Floss Is Hardly Your Only Option for Cleaning Between Your Teeth

Are you one of those people who only floss when it’s time to go to the dentist for your semi-annual exam and cleaning?


The trouble with only brushing is that you leave lots of each tooth uncleaned. It’s like washing your face, neck, hair, and limbs while leaving the rest of your body still covered in sweat and grime. Your face looks great and your hair is shiny and full, but you probably don’t want to stand too close to those around you.


Likewise, brushing is great for cleaning the obvious surfaces of your teeth, but it just can’t get the in-between spaces. A substantial part of the tooth remains untouched, leaving harmful bacteria to their own devices.


Hence, the need for interdental cleaning – whether with floss, toothpicks, interdental (“proxy”) brushes, or an oral irrigator such as Waterpik.

In fact, recent research suggests that of all the cleaning tools available, interdental brushes and oral irrigation may be your best options. One study published earlier this year in the Journal of Periodontology, for instance, found that both tools “had the highest probability of being ‘best’” for reducing gingival inflammation – a hallmark of gum disease.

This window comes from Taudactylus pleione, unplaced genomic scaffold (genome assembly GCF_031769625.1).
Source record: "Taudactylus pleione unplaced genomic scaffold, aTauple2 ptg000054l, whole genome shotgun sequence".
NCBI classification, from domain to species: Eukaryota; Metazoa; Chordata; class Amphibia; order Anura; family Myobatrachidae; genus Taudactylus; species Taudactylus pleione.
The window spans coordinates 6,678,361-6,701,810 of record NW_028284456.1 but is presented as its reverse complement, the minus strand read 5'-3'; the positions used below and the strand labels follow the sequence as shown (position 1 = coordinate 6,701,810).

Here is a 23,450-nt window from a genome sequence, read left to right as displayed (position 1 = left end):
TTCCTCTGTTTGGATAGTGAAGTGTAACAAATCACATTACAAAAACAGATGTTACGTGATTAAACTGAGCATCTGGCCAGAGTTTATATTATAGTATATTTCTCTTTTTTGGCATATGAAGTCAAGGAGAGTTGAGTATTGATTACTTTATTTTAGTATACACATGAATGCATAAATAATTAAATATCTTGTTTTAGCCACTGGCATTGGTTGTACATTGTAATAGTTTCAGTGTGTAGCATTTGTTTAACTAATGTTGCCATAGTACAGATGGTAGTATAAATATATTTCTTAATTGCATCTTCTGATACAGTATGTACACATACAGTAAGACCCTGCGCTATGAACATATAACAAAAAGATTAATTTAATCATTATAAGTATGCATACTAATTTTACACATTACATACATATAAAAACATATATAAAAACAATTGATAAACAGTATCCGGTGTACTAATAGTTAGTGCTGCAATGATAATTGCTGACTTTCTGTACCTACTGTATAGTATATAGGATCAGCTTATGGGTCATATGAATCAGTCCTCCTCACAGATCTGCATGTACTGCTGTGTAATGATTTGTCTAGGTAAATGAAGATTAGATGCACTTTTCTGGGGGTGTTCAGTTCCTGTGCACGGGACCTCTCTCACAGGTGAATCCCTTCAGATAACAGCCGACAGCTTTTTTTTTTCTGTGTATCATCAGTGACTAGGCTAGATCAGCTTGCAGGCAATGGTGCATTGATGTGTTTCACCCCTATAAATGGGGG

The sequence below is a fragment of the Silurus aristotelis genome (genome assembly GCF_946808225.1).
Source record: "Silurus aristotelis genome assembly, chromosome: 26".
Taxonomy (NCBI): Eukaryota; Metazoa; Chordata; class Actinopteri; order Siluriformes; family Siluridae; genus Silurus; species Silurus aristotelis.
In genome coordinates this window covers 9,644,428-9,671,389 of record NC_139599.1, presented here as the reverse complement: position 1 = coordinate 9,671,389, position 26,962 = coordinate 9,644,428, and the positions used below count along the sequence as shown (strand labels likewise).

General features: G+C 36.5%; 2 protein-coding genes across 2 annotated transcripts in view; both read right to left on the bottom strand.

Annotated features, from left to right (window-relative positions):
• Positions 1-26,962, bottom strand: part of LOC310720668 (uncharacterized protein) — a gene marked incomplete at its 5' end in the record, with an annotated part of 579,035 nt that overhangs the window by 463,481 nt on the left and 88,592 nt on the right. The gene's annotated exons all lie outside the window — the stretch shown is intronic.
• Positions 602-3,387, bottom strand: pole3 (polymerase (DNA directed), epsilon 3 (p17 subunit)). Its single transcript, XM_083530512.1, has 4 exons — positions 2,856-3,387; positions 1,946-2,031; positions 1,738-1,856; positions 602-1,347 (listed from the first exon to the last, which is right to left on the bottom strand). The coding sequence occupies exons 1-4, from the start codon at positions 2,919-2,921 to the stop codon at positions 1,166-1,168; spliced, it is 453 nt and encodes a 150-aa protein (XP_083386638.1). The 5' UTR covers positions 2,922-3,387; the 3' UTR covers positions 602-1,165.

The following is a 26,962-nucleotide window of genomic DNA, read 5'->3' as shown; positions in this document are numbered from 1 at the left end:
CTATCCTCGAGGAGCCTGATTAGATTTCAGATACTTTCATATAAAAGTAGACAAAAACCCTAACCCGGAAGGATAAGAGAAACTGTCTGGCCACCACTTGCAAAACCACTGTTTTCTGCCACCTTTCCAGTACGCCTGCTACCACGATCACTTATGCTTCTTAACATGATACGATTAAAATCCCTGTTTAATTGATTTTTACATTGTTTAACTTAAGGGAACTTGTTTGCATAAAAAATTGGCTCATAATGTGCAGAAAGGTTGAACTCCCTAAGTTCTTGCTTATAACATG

Of the two, the brushes seemed significantly more likely to be best – a finding which jibes with earlier research.


The probability of floss or toothpicks being the best, on the other hand, was “near zero.”


Another study, published last fall in the International Journal of Dental Hygiene, found that both conventional and rubber tipped interdental brushes helped reduce gingival bleeding and control plaque. However, the rubber tipped brushes – soft picks – were less abrasive and were “considered more pleasurable to use by the participants.”


You can find soft picks and interdental brushes in the oral hygiene aisle of any drugstore.


But if you prefer flossing, go on doing it. Just be sure you’re using the right technique.


And if you’ve not been cleaning between your teeth regularly, the time to start is now. One trick you might try to make the practice into a habit? Do your interdental cleaning first, before you brush. While plenty of folks find it easy to “forget” to floss or otherwise clean between their teeth, few “forget” to brush. Cleaning between first can help ensure you do both.


Some research even suggests this may help control plaque even better than brushing, then flossing.


Regardless, the most important thing is the fact that you clean all of your tooth surfaces, not just the ones that show.